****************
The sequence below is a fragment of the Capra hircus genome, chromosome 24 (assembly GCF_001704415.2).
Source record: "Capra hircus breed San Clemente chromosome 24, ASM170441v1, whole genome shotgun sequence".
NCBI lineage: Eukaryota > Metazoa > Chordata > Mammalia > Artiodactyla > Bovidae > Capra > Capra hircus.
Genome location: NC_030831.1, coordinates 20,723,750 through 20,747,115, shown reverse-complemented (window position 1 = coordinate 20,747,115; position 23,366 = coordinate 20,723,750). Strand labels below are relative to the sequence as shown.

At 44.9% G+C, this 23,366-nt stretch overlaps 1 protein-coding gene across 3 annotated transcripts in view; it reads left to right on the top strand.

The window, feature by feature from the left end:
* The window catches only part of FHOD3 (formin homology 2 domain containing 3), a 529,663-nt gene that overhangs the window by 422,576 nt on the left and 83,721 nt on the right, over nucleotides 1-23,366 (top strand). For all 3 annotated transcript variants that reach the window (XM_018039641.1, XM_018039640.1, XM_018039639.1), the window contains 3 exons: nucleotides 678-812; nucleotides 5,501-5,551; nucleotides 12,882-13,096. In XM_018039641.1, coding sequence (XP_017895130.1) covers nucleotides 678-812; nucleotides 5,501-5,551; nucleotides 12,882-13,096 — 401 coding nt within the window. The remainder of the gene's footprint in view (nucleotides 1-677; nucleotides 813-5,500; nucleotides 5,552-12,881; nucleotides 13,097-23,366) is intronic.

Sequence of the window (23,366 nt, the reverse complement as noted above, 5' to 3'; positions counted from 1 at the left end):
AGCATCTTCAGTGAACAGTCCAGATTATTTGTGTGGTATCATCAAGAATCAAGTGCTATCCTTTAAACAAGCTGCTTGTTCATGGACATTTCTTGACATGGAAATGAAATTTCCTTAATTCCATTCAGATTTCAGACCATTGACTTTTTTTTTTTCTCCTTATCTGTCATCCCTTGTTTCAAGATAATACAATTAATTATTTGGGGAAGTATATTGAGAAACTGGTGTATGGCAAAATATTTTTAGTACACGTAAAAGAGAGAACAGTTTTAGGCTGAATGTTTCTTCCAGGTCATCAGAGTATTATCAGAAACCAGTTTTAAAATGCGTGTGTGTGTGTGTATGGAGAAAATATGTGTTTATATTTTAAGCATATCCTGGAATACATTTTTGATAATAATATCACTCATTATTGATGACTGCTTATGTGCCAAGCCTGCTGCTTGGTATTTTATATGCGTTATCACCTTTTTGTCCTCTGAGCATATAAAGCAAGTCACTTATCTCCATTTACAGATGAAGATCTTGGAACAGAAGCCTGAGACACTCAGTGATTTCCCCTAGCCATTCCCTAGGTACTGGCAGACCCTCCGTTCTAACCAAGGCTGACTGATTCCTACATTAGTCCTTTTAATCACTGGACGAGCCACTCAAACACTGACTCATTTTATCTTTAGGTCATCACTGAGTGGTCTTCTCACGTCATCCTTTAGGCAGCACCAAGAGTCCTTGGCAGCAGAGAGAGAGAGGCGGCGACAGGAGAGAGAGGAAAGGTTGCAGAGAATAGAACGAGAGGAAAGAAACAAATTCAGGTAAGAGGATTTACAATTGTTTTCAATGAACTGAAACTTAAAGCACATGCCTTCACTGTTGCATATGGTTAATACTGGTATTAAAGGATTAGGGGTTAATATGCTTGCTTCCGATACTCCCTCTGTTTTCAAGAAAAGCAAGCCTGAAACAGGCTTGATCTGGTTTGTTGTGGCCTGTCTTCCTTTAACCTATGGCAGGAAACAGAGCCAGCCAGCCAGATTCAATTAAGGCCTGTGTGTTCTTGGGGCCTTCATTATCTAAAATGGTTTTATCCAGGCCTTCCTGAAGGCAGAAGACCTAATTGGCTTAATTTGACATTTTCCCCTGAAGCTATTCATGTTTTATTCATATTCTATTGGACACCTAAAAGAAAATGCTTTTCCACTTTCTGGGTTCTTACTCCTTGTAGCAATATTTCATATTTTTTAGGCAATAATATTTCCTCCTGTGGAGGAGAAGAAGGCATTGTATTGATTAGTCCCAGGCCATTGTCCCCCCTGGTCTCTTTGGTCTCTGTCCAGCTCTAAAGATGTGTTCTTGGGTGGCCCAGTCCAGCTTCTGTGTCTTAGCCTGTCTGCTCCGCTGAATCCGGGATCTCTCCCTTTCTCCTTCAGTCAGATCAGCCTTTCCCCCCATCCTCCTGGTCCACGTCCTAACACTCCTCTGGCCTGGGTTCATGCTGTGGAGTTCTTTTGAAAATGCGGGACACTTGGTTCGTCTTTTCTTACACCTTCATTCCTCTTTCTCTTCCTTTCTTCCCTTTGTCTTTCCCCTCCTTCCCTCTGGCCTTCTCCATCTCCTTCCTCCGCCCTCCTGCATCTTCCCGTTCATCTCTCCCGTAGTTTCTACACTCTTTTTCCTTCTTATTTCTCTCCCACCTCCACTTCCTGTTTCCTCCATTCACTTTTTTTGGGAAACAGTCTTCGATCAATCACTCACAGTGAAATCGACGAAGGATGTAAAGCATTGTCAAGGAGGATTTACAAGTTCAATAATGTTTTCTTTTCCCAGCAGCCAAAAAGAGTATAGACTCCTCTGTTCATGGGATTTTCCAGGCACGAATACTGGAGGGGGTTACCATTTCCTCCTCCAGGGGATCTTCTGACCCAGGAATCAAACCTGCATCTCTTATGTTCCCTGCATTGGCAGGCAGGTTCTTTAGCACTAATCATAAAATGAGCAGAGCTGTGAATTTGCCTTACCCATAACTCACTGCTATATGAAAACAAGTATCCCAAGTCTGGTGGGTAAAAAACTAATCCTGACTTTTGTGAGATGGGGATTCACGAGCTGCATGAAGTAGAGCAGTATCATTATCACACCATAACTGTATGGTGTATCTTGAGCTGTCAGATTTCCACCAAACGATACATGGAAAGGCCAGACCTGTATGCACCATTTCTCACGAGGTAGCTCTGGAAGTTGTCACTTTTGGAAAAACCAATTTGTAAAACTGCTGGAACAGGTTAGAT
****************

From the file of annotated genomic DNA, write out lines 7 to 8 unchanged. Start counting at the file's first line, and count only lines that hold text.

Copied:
* The window catches only part of FHOD3 (formin homology 2 domain containing 3), a 529,663-nt gene that overhangs the window by 422,576 nt on the left and 83,721 nt on the right, over nucleotides 1-23,366 (top strand). For all 3 annotated transcript variants that reach the window (XM_018039641.1, XM_018039640.1, XM_018039639.1), the window contains 3 exons: nucleotides 678-812; nucleotides 5,501-5,551; nucleotides 12,882-13,096. In XM_018039641.1, coding sequence (XP_017895130.1) covers nucleotides 678-812; nucleotides 5,501-5,551; nucleotides 12,882-13,096 — 401 coding nt within the window. The remainder of the gene's footprint in view (nucleotides 1-677; nucleotides 813-5,500; nucleotides 5,552-12,881; nucleotides 13,097-23,366) is intronic.

Sequence of the window (23,366 nt, the reverse complement as noted above, 5' to 3'; positions counted from 1 at the left end):